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MR T. I. JOYNT. K.C. Mr T. I. Joynt, the senior King's Counsel in New Zealand, died at nis residenoe, at five o'clock this morning. He had been ailing for some time, and his early death ; had been anticipated for some days past. Mr Jovnt was born in County Galway, Ireland, on the last day of the year 1830, and was educated at luam and Dublin, being afterwards articled to a solicitor in Dublin. Acting on a suggestion made by the late Mr Justice Gresson, then practising at the bar in Dublin, Mr Joynt came, to Canterbury, leaving Gravesend on July 6, 1856, in a 600 ■'on barque, The Mariner. The voyage to Wellington was full of incident. Before Hobart was reached the provisions ran short, and fever broke out. When the vessel arrived at Wo_lington she was much overdue, and bonfires were lit on the hills to signalise her safe arrival. Tlie voyage from Wellington to Lyttelton was made in the little schooner Canterbury, the trip oocnpying a fortnight. Lyttelton Harbour was reached on November 30, and on December 1, 1856, Mr Joynt first set foot on New Zealand soil. Shortly after his arrival he was appointed clerk to the Magistrate's Court at Lyttelton, remaining in that position till 1858, when he went to Christohureh, under articles to Mr T. S. Duncan, then Crown Prosecutor. On August j 31, 1863, Mr Joynt started practice on his own account in a I little three-roomed cottage in Licbfield Street, on a site at present occupied by His Lordship's Larder Hotel, and then owned by the late Mr Thomas Mollet. During his professional career j in Christchurch Mr Joynt at different times entered into partnership with the late Mr R. D. Thomas, Mr A. )W. O'Neill, Mr .(afterwards Sir) Westby Brooke Perceval and Mr W. ActonAdams. His last partnership, which existed up to the time of his death, was with Mr H. D. Andrews. Mr Joynt's reputation was mostly gained as a criminal pleader, the case which first brought him into prominence being one in which two ladies, Mrs Patterson and Miss Williams, were charged with setting fire to a cafe of which they were the lessees. Mr Joynt's defence was. brilliant and succesful, and his business rapidly increased from that time forward. Another case in which he displayed especial was that in which a man named Fowler was charged with 6heep stealing by the M'Carthy family, at Waiau. The M'Carthys had been losing sheep for some time, and at last adopted the expedient of importing a detective and setting him to work ostensibly as a shearer. As a result of the detective 9 observations a case wa6 brought against Fowler. Mr Joynt was able to obtain Fowler's acquittal, and then brought an action on Fowler's behalf against the M'Carthys for malicious prosecution. The case was first heard at Christ-church,-and was fully proved, but an unsympathetic jury awarded _ only a farthing damages. A re-hearing and a change of venue were applied for and granted; the case was reheard at Nelson, and damages amounting to £400 were obtained. Mr Joynt also obtained great kudos for his conduct of a case which at the time was termed " The Kaiapoi Tichborne Trial," in which one Keetley, a wheelwright at Kaiapoi, proceeded against the resident Provincial Minister of Public Works, the Hon W. Reeves, to obtain compensation for land wrongfully estreated by the Provincial Government. Substantial damages were ultimately awarded to Keetley. Another great civil case, in which Mr Joynt was not, for once, ultimately successful, was the cause celebre or Creyke v. Dransfield, followed by the cross action of Dransfield v. Creyke. This case went from Court to Court, and was eventually settled in error, at Home, against Dransfield, Mr Joynt's client. Mr Joynt's greatest oase was probably the Thomas Hall poisoning case, in which despite the line defence worked up, facts proved too strong, and a conviction was recorded Other murder trials in wliich Mr Joynt defended were the Cedeno case, in which the accused, a Spaniard, was tried for the murder of Hannah Burke, a fellow servant in the employ of the Robinson family, and the case against a man named M'Leod, some twenty years ago. Mr Joynt was for some years member for Kaiapoi in the Canterbury Provincial Council, and afterwards held office as Provincial Solicitor under tne Rolleston administration, at a time when Mr (afterwards Sir) William Montgomery was Provincial Secretary. Mr Joynt retained this position till 1875, when the provinces were abolished. He later contested the seat for Christchurch South, against Mr John Holmes, and was defeated. After that date Mr Joynt took little part in public matters, his large legal practice necessitating his unflagging attention. He acted, however, as legal adviser to many public bodies. While Mr Joynt will be principally remembered as a brilliant pleader in criminal cases, his wide reading and exceptional facility in handling the English language effectively made him almost without a compeer in New Zealand in drafting difficult and complicated legal documents in the clearest and mest concise manner possible. Mr Joynt was married in Ireland, bej fore coming to this colony, to a Miss i Abbott, whose people subsequently came to Canterbury and settled near the Styx. Among Mr Joynt's relations through his marriage with Mi6s Abbot are Mrs Thomas Pavitt, Mrs Edward Pavitt, Captain Parsons, late of Fernside, and Mr Frank Rickman, of Rangiora. Mr Joynt's family comprised five sons and two daughters. One of the daughters married a son of the late Mr 11. Chapman, and the other married a brother of Mr J. Cook, of the Loan and Mercantile Company. In June of this year, Mr Joynt was appointed the senior King's Counsel in New Zealand, being the senior member of the bar in this colony. A MARK OF RESPECT. No defended cases were heard at the civil sittings of the Magistrate's Court this morning, as a mark of respect to the late Mr T. I. Joynt, K.C. Shortly after the commencement of the business Mr H. W. Bishop, S.M., the presiding Magistrate, drew the attention of the Court to the news of Mr Joynt's death. He said that in referring to the death of Mr Joynt he was touching a personal matter to them_ all. He had been on terms of closest intimacy with Mr Joynt during the pact fifteen years, and they all knew of his ability. It seemed only a few days ago that they had all gathered in the Supreme Court to honour him when he was invested with the dignitaries of King's Counsel, and became the senior member of the New Zealand bar. His voico bad been raised in learned argument within the Magistnate's* Court, and it was sad to think that he was no more. He had always held a high position in the profession, and as a J mark of respect he had decided after the cases had been called to adjourn the sitting, placing the facts on the { records of the Court. It was the only means of honouring the departed counsel. Mr W. Hoban, the senior member of ' the bar present, on behalf of the' legal profession, made reference to Mr Joynt, and said that tie had looked on him as one of the most brilliant members of the bar in New Zealand. As a young man he had freauer.tly been greatly assisted by Mr Joynt, and there was no doubt that he would be missed by tbe profession th'-oughoub the colony. Person nlly, a«d he was sure that the entire New Zealand bar would agree with hirr., he had looked on Mr Joynt j as °n ornament io the profession in the 1 colony ahd one of the truest gentlemen. '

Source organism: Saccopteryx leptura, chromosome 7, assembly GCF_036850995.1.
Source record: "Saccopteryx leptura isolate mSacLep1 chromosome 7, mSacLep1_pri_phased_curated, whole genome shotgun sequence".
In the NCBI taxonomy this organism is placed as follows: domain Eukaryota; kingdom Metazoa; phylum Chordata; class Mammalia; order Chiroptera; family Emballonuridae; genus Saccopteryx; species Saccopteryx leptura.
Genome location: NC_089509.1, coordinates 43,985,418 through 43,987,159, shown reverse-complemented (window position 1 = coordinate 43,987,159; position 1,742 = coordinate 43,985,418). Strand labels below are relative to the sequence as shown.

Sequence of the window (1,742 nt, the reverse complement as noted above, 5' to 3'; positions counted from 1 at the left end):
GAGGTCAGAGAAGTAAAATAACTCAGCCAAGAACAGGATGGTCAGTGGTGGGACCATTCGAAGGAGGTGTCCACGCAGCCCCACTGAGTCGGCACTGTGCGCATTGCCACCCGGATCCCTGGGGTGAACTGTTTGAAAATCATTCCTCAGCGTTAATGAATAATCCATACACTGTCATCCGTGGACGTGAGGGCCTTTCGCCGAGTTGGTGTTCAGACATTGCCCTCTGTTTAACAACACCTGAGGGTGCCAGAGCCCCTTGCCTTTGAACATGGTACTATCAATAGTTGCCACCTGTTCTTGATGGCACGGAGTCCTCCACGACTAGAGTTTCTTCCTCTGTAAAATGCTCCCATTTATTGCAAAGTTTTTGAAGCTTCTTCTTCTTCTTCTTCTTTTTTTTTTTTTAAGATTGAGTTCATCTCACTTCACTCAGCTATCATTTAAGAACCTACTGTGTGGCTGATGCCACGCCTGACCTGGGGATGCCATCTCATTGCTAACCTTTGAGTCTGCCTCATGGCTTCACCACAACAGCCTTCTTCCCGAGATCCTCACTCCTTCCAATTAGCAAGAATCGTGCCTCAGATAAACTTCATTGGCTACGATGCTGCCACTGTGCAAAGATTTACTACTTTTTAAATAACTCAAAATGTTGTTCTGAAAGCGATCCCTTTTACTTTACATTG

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OBITUARY., Star, Issue 9026, 5 September 1907

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OBITUARY. Star, Issue 9026, 5 September 1907